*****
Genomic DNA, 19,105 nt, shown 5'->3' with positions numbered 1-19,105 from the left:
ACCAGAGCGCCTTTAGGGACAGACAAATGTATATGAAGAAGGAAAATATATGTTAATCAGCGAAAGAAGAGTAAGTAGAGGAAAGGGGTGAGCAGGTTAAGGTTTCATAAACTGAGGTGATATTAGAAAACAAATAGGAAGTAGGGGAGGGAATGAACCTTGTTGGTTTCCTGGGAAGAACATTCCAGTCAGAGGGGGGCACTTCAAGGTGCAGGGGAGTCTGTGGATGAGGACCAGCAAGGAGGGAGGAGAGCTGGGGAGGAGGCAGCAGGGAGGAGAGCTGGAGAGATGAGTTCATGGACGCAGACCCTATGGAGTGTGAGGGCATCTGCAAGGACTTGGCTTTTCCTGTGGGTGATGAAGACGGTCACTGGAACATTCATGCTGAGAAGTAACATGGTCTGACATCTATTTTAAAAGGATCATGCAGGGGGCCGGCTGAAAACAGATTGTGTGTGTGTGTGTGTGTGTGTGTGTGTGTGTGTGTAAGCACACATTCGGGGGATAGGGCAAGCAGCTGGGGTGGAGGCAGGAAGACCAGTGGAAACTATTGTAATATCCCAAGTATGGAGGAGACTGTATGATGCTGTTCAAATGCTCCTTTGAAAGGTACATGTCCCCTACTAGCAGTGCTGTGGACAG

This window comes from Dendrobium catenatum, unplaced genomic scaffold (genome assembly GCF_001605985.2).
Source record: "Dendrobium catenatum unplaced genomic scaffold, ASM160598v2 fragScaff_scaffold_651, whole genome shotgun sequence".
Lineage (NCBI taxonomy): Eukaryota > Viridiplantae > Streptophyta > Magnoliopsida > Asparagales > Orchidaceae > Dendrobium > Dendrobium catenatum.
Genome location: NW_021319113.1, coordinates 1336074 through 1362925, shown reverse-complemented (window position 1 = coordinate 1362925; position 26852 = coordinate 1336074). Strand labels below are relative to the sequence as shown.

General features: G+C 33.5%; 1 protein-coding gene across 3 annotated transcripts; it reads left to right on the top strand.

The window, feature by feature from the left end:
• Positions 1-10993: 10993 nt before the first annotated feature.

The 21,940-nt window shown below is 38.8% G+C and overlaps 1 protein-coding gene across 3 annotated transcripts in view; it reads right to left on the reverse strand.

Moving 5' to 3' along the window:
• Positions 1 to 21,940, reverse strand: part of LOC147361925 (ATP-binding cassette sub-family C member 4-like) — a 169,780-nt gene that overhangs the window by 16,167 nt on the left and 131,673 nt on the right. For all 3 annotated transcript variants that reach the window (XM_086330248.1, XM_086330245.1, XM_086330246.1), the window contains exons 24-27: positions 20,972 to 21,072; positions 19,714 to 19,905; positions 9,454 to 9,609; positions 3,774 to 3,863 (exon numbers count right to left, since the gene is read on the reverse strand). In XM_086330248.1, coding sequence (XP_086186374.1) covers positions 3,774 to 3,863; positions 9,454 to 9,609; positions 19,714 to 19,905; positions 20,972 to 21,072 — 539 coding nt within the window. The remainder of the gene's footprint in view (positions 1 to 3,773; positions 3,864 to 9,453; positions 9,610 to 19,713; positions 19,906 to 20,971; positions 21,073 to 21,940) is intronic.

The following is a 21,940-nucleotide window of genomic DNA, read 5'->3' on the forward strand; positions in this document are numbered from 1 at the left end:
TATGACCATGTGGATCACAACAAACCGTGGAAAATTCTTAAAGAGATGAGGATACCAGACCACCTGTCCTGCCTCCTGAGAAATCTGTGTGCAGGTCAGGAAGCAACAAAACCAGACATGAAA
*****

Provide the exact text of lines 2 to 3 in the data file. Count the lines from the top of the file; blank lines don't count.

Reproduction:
ACCAGAGCGCCTTTAGGGACAGACAAATGTATATGAAGAAGGAAAATATATGTTAATCAGCGAAAGAAGAGTAAGTAGAGGAAAGGGGTGAGCAGGTTAAGGTTTCATAAACTGAGGTGATATTAGAAAACAAATAGGAAGTAGGGGAGGGAATGAACCTTGTTGGTTTCCTGGGAAGAACATTCCAGTCAGAGGGGGGCACTTCAAGGTGCAGGGGAGTCTGTGGATGAGGACCAGCAAGGAGGGAGGAGAGCTGGGGAGGAGGCAGCAGGGAGGAGAGCTGGAGAGATGAGTTCATGGACGCAGACCCTATGGAGTGTGAGGGCATCTGCAAGGACTTGGCTTTTCCTGTGGGTGATGAAGACGGTCACTGGAACATTCATGCTGAGAAGTAACATGGTCTGACATCTATTTTAAAAGGATCATGCAGGGGGCCGGCTGAAAACAGATTGTGTGTGTGTGTGTGTGTGTGTGTGTGTGTGTGTGTAAGCACACATTCGGGGGATAGGGCAAGCAGCTGGGGTGGAGGCAGGAAGACCAGTGGAAACTATTGTAATATCCCAAGTATGGAGGAGACTGTATGATGCTGTTCAAATGCTCCTTTGAAAGGTACATGTCCCCTACTAGCAGTGCTGTGGACAG

This window comes from Dendrobium catenatum, unplaced genomic scaffold (genome assembly GCF_001605985.2).